Industrial Safety & Hygiene News

An institute whose research has had a tremendous impact on worker safety over the past six decades is closing its doors – and safety advocates aren’t happy about it.

The Liberty Mutual Research Institute for Safety, founded in 1954, has announced that peer-reviewed research will end and nearly four dozen scientists and researchers will be laid off when the program ends on June 6.

Bad timing

Thomas CecichAmerican Society of Safety Engineers (ASSE) President Tom Cecich, CSP, CIH (pictured at right) said the closure “will result in a major loss for the occupational safety and health field.”

Former Deputy Assistant Secretary of Labor at OSHA Jordan Barab said the closure “couldn’t come at a worse time,” noting that budget cuts to NIOSH and other occupational safety agencies under the Trump administration signal a lessening of support for health and safety research going forward.

From carpal tunnel to opioid abuse

Institute researchers have studied workplace injury and illness prevention, vehicle safety, opioid abuse, repetitive motion injuries, disability management and have developed innovations in prosthetic limbs and safer car steering columns.

The Institute also produces data on the costs of injury and illness in the workplace. The 2017 Liberty Mutual Workplace Safety Index estimated that workplace injuries and accidents that cause employees to miss six or more days of work cost U.S. employers $59.9 billion in 2014. The top five injury causes (led by overexertion, same-level falls and falls to a lower level) accounted for 64.8 percent of the total cost burden.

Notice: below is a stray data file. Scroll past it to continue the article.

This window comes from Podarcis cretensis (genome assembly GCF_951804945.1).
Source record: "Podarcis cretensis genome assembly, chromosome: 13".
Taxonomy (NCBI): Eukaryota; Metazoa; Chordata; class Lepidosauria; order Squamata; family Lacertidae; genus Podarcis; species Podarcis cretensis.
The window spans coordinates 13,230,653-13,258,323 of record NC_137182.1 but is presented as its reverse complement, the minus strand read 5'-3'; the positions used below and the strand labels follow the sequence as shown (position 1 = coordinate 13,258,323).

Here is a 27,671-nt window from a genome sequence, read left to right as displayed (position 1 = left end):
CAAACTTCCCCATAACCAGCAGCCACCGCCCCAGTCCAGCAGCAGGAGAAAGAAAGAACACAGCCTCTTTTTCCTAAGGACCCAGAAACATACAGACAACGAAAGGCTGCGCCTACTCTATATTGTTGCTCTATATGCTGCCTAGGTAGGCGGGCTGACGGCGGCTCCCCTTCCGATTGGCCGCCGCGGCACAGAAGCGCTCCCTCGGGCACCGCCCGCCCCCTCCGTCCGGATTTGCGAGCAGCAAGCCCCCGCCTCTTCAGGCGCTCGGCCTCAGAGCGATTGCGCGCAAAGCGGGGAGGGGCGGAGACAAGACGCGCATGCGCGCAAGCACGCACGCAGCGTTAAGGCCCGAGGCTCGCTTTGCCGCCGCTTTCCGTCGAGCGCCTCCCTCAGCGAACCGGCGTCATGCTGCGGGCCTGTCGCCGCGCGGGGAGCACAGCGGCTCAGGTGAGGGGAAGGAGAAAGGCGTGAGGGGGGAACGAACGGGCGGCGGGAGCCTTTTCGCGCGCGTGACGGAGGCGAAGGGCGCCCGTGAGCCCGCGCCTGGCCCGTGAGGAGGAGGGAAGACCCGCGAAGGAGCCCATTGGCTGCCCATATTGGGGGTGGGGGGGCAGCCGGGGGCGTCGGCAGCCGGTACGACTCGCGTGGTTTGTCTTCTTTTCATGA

Barab blames the closure on changes in the workers’ compensation market caused by lobbying by employers and trade associations to reduce premiums and by states eliminating requirements that companies carry traditional workers’ comp insurance, following the examples of Texas and Oklahoma.

What’s ahead for OSH research?

Cecich said the kind of work done by the Institute must continue. “Moving forward, it is vital for the occupational safety and health community, along with governments and universities, to pick up the baton and keep workplace research going. We need more evidence-based data to convince all employers of the value in building safety and health management programs, as well as providing proof for the most effective workplace safety interventions.

“We’ve seen safety programs work in keeping people alive and healthy on the job while improving a company’s bottom line, but the evidence still is mostly anecdotal. That scientific body of research needs to be expanded.”

A spokesman for Liberty Mutual said that in the future, the company will focus its research efforts on partnerships with universities that are involved in workplace studies.